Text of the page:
This past Friday night at Schubas Tavern, Marika Hackman and The Big Moon created an IRL experience of Hackman’s latest album I’m Not Your Man. Released on June 2nd, the sophomore album from Hackman marks a departure and transformation for the formerly folk artist. Boosting blunt lyrics, lighter melodies, and a lax, carefree recording style, I’m Not Your Man takes listeners through a 15-song journey, featuring The Big Moon as the backing band for the majority of them. Before The Big Moon pulled their second shift of the evening, backing Hackman at the Lakeview venue, they had performed their own 45 minute set, which carried the same carefree mood of friendship that comes across on their recordings. In addition to songs from their debut album Love in the 4th Dimension, the group also performed a cover of “Total Eclipse of the Heart.” Between songs, the band kept the crowd laughing with a bit of sarcasm and banter, but the standout moment of their set occurred during their song “Bonfire.” Front woman Juliette (Jules) Jackson left the stage and abandoned her guitar to sing the song in the crowd.
The same banter and laughter only amplified when Hackman joined The Big Moon, but the focus of the night remained on the effortless musicianship displayed between the friends. The songs from I’m Not Your Man translated beautifully in the live sense, seeing as most of the album had actually been tracked live, with a minimal use of overdubs. Hackman’s hourlong set focused on the new album, with a couple of older tunes like “Cinnamon” and “Ophelia” sprinkled in. The direct, honest lyrics of tracks like “My Lover Cindy” and “Violet” had the crowd captivated and wrapped around Hackman’s finger. Prior to performing the latter, Hackman introduced “Violet” as a sexy song, encouraging the crowd to kiss their dates (only with consent) if they were feeling it. “Gina’s World” also stood out during the 11-song set, with its hauntingly heavy guitar riffs and striking harmonies, which echoed beautifully throughout the venue. Just before the set wrapped up with the dreamy melody of “BlahBlahBlah,” Hackman and The Big Moon performed the lead single from I’m Not Your Man, “Boyfriend.” The playful tune teased the light-hearted reinvention of Hackman before the release of the album, and it definitely acted as a highlight of the live show.
Photos: The Big Moon and Marika Hackman at Schubas 8/11/17
Marika Hackman and The Big Moon wrap up their US Summer Tour this week. See the remaining dates here, and stay tuned for our interview with Marika Hackman, coming soon!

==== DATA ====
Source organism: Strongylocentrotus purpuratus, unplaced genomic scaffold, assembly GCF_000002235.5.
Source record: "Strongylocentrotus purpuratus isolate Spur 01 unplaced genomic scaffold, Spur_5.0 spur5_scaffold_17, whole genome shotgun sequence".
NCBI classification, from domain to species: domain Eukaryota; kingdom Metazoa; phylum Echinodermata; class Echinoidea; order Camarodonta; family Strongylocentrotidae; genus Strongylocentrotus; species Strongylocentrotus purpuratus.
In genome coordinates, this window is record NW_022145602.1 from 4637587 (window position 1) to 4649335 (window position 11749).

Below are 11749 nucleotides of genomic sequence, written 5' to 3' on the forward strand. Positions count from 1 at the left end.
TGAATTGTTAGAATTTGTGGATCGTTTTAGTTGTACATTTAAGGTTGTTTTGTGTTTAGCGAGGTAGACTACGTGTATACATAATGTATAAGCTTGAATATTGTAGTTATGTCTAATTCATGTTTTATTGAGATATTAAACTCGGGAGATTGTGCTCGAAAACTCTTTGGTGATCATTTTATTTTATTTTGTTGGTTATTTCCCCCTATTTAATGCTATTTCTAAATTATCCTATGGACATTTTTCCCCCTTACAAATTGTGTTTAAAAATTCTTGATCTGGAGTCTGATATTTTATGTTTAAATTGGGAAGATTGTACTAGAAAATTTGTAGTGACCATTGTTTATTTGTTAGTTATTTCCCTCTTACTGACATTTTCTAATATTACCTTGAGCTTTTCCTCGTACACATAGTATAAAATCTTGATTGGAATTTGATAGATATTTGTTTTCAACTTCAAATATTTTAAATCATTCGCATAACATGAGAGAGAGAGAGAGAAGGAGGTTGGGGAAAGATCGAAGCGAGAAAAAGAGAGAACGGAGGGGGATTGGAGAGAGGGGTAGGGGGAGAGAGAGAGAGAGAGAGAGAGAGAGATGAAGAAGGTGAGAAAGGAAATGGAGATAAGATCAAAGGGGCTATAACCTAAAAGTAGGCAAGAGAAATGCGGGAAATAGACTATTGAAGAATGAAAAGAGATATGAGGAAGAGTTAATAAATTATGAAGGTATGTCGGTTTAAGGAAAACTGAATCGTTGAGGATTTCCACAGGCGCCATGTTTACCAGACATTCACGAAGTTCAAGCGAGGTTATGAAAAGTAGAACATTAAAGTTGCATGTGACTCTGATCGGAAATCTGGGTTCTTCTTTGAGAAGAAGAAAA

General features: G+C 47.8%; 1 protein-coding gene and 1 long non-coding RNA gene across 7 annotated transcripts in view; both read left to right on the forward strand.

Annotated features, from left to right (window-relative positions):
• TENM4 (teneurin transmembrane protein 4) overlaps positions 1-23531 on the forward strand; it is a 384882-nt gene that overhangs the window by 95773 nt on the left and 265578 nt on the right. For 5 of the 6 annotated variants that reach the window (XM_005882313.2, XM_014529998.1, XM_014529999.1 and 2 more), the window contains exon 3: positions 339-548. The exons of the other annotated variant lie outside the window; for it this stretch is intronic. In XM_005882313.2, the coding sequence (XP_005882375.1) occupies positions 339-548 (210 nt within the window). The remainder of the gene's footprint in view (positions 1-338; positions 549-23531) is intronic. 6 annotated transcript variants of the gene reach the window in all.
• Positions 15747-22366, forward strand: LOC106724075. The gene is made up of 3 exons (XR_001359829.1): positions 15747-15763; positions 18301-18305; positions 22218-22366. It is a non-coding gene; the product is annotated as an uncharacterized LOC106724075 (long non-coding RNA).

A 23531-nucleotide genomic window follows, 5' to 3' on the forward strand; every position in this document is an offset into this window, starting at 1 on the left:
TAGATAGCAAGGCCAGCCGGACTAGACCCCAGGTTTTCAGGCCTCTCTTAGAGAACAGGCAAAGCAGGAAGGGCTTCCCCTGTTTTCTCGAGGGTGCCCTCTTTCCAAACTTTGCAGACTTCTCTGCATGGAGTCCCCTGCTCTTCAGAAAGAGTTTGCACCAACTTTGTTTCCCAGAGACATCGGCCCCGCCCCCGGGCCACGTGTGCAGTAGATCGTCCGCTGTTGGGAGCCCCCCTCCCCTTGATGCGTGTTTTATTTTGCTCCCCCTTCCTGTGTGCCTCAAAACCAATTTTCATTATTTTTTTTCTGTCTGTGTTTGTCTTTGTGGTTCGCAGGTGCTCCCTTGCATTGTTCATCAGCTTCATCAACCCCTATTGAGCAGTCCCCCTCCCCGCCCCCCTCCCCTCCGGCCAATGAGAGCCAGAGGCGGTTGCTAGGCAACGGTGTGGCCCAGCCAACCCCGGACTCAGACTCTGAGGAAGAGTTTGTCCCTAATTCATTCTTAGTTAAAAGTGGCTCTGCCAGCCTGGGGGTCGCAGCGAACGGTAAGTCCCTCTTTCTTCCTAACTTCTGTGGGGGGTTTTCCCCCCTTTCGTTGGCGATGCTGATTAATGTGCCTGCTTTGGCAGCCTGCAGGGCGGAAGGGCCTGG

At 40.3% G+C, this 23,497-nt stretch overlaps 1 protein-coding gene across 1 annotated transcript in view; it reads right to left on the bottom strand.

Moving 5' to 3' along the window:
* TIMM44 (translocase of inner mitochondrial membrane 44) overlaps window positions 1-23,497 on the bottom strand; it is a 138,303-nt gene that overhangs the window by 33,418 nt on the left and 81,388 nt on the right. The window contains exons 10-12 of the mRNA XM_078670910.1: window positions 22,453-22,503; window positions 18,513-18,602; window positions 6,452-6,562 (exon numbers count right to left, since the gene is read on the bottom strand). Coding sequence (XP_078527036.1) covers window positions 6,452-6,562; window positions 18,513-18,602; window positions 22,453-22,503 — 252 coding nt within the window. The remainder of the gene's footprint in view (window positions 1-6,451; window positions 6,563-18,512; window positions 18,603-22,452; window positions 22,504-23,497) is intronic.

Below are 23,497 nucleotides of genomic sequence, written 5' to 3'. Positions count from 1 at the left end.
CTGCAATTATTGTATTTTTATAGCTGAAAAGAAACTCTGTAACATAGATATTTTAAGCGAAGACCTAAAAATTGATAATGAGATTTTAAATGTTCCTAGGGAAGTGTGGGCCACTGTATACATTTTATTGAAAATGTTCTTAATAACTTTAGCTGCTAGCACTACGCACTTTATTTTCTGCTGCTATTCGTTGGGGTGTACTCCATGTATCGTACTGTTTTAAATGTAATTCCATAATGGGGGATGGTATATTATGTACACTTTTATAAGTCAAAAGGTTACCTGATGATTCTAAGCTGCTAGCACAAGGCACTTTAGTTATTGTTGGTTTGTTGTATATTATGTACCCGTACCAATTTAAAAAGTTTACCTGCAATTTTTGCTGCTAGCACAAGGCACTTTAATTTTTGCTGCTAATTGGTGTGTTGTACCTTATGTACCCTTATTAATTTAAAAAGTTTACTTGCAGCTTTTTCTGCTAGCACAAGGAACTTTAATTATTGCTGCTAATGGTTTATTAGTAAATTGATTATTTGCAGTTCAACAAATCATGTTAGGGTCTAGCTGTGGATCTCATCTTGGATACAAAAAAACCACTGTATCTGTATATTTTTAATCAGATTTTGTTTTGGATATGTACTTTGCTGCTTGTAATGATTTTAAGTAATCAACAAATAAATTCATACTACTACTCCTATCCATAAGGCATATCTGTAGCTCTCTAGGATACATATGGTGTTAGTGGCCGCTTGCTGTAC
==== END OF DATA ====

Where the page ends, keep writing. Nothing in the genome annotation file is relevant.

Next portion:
Listen to I'm Not Your Man in full below.
This past weekend, singer songwriter Barns Courtney put on one of the rowdy, energetic performances that he’s become infamous for...only this time, he did it on one leg, while the other remained locked in a cast. Earlier this Summer, while Courtney was putting on one of those aforementioned wild performances, he jumped off the stage at Milwaukee’s Summerfest, right onto a slab of concrete. Instead of cancelling his upcoming tour and festivals appearances to heal his broken foot, Courtney decided to power through, and during Lollapalooza weekend, the singer performed three times in Chicago.
For his first performance, Courtney hit the stage at Schubas Tavern just past midnight, forgoing his crutches and hopping right up to his mic stand. From then on, it was full force for the next 60 minutes, while Courtney performed songs from his EP The Dull Drums, as well as some unreleased tracks from his upcoming album The Attractions Of Youth. Rather than stay stationary with his makeshift leg rest that was placed next to the mic stand, Courtney hobbled around the stage as he performed popular songs like “Glitter and Gold” and “Little Boy.” The energy ironically amplified during one of the unreleased tracks called “Kicks,” even though one of Courtney’s legs was out of kicking commission. Between songs, Courtney also rattled of some of his infamously raunchy stage banter, telling fans about a wild plane ride with his lady.
The rambunctious set came to an end with the crowd and Courtney giving it 1000 percent, the latter jumping offstage, cast and all, to dance with his fans. While the set may have come to an explosive ending around 1 AM, the night didn’t end there. Barns Courtney mustered all of his final strands of energy to bound offstage and collapse onto the sidewalk outside of the venue, where he hosted one of the most unconventional meet and greets we’ve seen.
Chicago! If you missed out on Lolla and the sidewalk meet and greet, Barns Courtney will be back (hopefully with two fully functioning legs) on October 11th with The Kooks. Grab tickets to their show at The Vic Theatre here, and see all of his upcoming tour dates here.
Can't get enough Barns Courtney? Check out our interview with him from Hangout Festival here, and listen to his latest single "Golden Dandelions" below!